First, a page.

Moraux Modisakeng – Instructions on making sense of the world
Mohau Modisakeng’s striking imagery addresses South Africa’s violent history.
Mohau Modisakeng’s photographic artworks are arresting in their beauty. In a palette of light and dark, theatrically-lit subjects, usually the artist himself, are caught in performative acts; stills stolen from a dream sequence. Historically in photographic portraiture, black subjects haven’t held agency in how they are portrayed. By putting his own body into his works, Modisakeng takes ownership of the narrative both as image-maker and as subject.
Throughout his childhood in Soweto, Johannesburg, Modisakeng’s mother, a trained spiritual healer, would relay her visions to him; her descriptions inspiring his own visual language. Through the use of symbolic costume and props Modisakeng’s coded images unfold revealing a meaning deeper than their first aesthetic hit.
Modisakeng believes it’s the role of the artist to reflect current society. Socio-politics in South Africa today is inextricably linked to what came before. In the name of peace and reconciliation, South Africa’s violent history is often negated despite that moving forward in a functional way should involve properly addressing the traumas of the past. Modisakeng’s work is fundamentally concerned with the black body as site of violence and labour resource throughout South Africa’s history of apartheid and colonialism. “The work doesn’t start off with an attempt to portray violence,” he explains, “The work responds elementarily to the history of the black body within the (South) African context, which in most cases cannot be removed from the violence of the apartheid era and the early 1990s.”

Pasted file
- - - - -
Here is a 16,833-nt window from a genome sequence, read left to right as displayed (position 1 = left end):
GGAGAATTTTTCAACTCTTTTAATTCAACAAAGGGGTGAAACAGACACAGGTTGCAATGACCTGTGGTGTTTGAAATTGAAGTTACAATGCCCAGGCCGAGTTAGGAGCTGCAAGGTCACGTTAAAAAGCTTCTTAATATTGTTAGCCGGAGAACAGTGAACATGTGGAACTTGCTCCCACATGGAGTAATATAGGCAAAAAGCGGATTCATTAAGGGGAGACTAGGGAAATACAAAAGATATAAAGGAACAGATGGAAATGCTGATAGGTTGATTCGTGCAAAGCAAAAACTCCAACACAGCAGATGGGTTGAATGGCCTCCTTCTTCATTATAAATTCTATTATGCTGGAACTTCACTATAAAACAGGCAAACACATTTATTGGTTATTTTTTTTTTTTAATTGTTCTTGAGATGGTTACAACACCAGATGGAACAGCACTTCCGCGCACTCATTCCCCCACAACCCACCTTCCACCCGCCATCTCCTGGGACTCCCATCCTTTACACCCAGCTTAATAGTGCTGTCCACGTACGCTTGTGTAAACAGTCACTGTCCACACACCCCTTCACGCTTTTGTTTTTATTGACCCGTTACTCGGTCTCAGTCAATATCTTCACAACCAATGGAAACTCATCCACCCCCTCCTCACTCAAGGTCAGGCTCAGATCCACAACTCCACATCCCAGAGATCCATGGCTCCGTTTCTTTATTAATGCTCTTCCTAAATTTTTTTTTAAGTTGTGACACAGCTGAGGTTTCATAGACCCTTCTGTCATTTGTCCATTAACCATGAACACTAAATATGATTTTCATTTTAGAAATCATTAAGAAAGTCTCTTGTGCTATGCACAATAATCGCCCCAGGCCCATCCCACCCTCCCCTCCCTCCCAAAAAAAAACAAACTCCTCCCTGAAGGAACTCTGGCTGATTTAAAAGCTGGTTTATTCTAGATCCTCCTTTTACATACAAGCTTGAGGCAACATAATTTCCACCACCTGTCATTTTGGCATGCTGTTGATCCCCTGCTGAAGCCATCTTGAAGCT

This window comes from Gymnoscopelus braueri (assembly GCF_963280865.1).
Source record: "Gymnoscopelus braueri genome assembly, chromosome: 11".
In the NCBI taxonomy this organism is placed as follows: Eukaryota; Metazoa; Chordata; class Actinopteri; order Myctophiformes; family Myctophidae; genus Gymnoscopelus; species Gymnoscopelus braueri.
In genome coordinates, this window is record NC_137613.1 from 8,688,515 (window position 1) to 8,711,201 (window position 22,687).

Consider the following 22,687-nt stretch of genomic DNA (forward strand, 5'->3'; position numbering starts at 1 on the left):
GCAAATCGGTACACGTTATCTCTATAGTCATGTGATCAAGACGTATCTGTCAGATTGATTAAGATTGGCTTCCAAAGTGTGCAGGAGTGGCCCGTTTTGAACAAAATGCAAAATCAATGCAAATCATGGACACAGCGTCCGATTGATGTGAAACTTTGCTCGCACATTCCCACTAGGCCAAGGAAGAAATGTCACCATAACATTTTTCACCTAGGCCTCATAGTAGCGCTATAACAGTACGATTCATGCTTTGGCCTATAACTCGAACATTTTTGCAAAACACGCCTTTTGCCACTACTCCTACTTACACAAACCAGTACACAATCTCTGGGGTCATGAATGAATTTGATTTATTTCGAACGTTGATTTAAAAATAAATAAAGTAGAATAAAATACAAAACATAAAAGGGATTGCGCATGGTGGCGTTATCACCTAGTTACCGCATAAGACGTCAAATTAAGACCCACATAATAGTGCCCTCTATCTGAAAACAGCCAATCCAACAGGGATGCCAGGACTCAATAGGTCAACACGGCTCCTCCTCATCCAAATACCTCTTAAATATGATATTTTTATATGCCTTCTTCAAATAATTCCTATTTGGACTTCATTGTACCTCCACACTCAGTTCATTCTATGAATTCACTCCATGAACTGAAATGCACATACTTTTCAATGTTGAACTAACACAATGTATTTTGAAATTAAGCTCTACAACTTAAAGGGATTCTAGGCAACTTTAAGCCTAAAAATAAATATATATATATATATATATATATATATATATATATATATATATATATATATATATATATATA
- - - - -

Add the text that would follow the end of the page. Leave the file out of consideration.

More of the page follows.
In his photographic series, “Lefa La Ntate,” directly translated from Setswana as the legacy of my father or inheritance from my father, Modisakeng lies partially buried in coal. The work addresses the past and present exploitation of black miners, often migrant workers, tasked with the extraction of a mineral wealth they’ve been restricted from.
Further back in history, a growing demand for labour in the Cape Colony introduced indentured labour and slavery to South Africa in 1652. In “Passage,” presented at the Venice Biennale 2017, a 3-channel video piece meditates on the erasure of identity caused by trans-oceanic slavery. In the projections, three characters travel separately in white wooden row boats that slowly fill with water and eventually sink, leaving the passengers submerged in the dark depths. The work references the many people who arrived or departed South Africa as cargo. In a more contemporary context, the work is especially relevant to today’s refugee crisis.